Pest Analysis of Primark Stores Ltd

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Organisations And Environment
PEST Analysis On Primark Stores Ltd
Introduction 1 Economic Factors 1-2 Technological Factors 2-3 Social Factors 3-4 Political Factors 4 Conclusion 5 Bibliography 5-6

This report will look at the macro environmental factors affecting Primark which operates in the high-street retail clothing sector. Primark offers chic clothing on the cheap through a number of department stores throughout the UK & Ireland, Holland and Spain. With its main target market being fashion-conscious under-35-year-olds, it is the second largest clothing retailer in the UK. The business environment is ever-changing, and it is crucial that all organisations analyse the environmental factors accurately to allow them to adapt to changes that may arise. If the environment is not analysed correctly, or if not enough attention is paid to observing environmental changes then the organisation could miss vital opportunities and fall under massive threat. This report will focus on a PEST analysis; a PEST analysis is a detailed environmental analysis that allows organisations to implement strategies that will respond to all environmental factors that they are faced with. A PEST analysis consists of four factors; Political, Economic, Social, and Technological. Primark, like all organisations will have to deal with all these environmental factors in some way. This report will now go into detail considering how each of these factors affect the high-street retail clothing sector, in particular Primark, and how they have or could respond to such issues.

Economic Factors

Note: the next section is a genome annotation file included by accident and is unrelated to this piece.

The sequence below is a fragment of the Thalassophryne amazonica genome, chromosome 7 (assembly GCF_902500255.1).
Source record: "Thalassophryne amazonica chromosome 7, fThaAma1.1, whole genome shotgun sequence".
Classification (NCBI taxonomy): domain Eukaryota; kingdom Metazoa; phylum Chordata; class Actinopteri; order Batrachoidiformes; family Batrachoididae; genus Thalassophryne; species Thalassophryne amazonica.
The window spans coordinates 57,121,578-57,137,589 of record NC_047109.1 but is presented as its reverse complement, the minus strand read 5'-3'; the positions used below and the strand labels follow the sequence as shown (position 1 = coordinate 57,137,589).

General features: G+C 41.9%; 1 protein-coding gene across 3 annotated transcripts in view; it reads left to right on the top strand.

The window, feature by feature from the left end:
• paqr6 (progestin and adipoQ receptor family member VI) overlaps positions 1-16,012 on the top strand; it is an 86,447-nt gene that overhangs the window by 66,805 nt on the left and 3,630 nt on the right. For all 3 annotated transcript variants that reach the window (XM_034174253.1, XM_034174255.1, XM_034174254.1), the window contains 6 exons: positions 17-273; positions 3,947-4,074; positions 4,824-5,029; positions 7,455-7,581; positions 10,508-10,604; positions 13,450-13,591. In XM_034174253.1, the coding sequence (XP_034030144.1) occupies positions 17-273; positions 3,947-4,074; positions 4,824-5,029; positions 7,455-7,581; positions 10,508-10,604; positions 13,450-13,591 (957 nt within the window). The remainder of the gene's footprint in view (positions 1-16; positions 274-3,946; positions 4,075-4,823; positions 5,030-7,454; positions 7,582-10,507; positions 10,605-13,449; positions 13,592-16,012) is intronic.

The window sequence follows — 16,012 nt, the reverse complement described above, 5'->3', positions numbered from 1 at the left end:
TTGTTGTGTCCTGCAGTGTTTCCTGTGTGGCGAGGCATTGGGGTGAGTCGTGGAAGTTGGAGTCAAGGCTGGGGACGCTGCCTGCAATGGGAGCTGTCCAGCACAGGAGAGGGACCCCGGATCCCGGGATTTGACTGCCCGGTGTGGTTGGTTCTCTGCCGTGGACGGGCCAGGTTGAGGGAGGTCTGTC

The biggest economic factor that has affected Primark in recent times, as with most businesses is the recession. This will definitely hinder Primark’s performance, as the recession means that their potential consumers will have less disposable income, and therefore will be less likely to spend vast amounts of money on clothes. However as Primark is certainly at the cheaper end of the high-street retail clothing sector it has a much more inelastic income elasticity of demand than some of its clothing competitors; meaning that it could have a huge advantage over some of its higher priced competition. This is because consumers will have less money to spend. But fashion-conscious women will still want to look good; and with Primark offering chic clothing for cheaper prices, many of these women may see Primark as an attractive option for their clothing purchases. The second economic factor to be talked about is the price of fuel. In the summer of 2008, the price of oil reached $147 a barrel (the highest it has ever been). Primark will have noticed huge increases in their transportation costs when the price of oil was this high. Primark relies very heavily on transportation as it has only two distribution centres, one being located in Leicestershire, UK and the other being located in Naas, Holland. As it distributes to all over the UK & Ireland, Holland, and Spain it will experience heavy fuel costs, and heavy shipping costs. Therefore, the high price of oil will increase costs and cut into Primark’s profit margins. Unless it decides to pass the cost onto the consumer, in which case it would experience a decrease in sales. Another important economic factor to look at is the lowering of interest rates by the Bank of England. ‘The interest rates...
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